Today is the 115th anniversary of the birth of my mother’s father, Wilbur Russell Houston (funny how I share his initials but none of his names). He grew up in Grant County, attended my place of employment for one year, and in the late 20s graduated from the Eclectic Medical School in Cincinnati. (The term “eclectic medicine” was first used by Transylvania professor Constantine Rafinesque.) In September 1927 he married Lucille Barton Haskell; they had three daughters, my mother being the middle child. He became a family physician and volunteered for the U.S. Army during WWII, spending about a year toward the end of the war at a medical camp in the Phillipines. He returned to family practice afterward until 1966, when he moved to Eastern Kentucky University to serve as the head of their medical services. Upon retirement in 1973, he moved back to the iconic “old stone house” on US 42 just north of downtown Union, KY (they’d purchased it in the mid 50s). He loved to tend to his gardens and fruit trees there. Toward the end of his life he suffered from macular degeneration. Even though his sight had dimmed, it seemed like he never met a stranger.

On a personal level, one could say I owe him my life–he was the one who introduced my parents to each other! My dad was one of his patients, and one Sunday in 1961, he elected to take my grandmother and mother to Bromley Christian Church, where Dad was pastoring. They took Dad out to lunch after the service; a first date soon ensued, and the rest is history. I have many fond memories from my youth of being at “the farm,” as we called it–holiday family gatherings, picking blackberries, learning to drive his Cub Cadet tractor. He is certainly at the center of many of those! Happy birthday, Papaw.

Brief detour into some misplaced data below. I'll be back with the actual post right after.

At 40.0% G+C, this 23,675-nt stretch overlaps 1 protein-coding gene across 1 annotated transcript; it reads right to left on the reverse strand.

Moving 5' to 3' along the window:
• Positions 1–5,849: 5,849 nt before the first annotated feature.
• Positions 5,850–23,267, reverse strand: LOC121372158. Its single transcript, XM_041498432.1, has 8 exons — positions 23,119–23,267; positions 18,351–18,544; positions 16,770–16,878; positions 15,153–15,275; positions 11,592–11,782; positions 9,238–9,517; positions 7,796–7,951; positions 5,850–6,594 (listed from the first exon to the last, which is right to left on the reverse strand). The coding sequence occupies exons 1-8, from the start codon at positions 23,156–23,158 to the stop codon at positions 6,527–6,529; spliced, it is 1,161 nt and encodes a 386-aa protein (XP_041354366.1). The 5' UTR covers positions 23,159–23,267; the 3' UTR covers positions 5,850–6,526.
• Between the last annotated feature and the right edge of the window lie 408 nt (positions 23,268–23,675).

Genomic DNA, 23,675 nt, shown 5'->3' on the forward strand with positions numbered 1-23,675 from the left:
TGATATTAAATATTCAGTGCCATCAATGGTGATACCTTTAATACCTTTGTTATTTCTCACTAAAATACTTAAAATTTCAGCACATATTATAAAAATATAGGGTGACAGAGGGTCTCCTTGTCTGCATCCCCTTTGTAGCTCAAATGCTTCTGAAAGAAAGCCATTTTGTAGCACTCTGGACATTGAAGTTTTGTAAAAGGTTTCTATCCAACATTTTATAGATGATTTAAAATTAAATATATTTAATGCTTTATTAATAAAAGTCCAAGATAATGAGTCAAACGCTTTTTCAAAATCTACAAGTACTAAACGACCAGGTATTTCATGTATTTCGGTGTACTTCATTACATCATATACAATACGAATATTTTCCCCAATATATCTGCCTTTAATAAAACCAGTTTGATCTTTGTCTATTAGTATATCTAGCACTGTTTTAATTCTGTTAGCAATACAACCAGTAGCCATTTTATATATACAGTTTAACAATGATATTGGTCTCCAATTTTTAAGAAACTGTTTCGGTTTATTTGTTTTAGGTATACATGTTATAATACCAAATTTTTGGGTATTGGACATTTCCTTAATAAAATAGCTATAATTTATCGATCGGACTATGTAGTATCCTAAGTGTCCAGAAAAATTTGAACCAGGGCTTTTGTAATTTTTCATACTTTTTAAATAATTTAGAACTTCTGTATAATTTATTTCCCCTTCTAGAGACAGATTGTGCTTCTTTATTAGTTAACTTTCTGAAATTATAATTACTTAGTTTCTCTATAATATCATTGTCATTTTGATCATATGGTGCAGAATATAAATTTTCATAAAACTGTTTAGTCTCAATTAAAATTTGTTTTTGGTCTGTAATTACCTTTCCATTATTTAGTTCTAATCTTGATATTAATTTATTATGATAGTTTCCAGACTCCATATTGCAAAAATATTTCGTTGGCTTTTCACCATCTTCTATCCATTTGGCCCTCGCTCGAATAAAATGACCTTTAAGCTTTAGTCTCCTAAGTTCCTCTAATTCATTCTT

PapawArmy

WTLX Mix Tapes: Side 2, Song 5

Note: This series originally appeared on Facebook in a slightly different form, Aug-Sept 16.

In the mid-80s I opined that Tom Petty and the Heartbreakers might one day be on the short list for the best rock bands evah. I’m pretty sure that didn’t come to pass, but they had lots of quality stuff. Long After Dark doesn’t have my all-time favorite TP&tH songs on it, but it’s plenty solid and it wound up with two other songs on my mix tapes (“Straight Into Darkness” and “Deliver Me”). Here it’s its second single, which got to #21 in early 83.

WTLX Mix Tapes: Side 2, Song 4

Note: This series originally appeared on Facebook in a slightly different form, Aug-Sept 16.

If you asked me to fill in the blank for the statement, “The band you most associate with your college years is _____________,” I’d be pretty tempted to say Talking Heads. For my 20th birthday, just a few days after getting on the U2 and Marshall Crenshaw trains, I received Fear of Music from my roommate James (thanks, mon!). From there, it was on: I’m fairly sure that within a year I had their first five albums. I’d been thinking lately that the first two disks haven’t held up all that well over time, but I’m reconsidering this view after hearing “New Feeling” from Talking Heads: 77 just last week in Kroger (!!). Fear of Music and Remain in Light definitely still feel like brilliant achievements.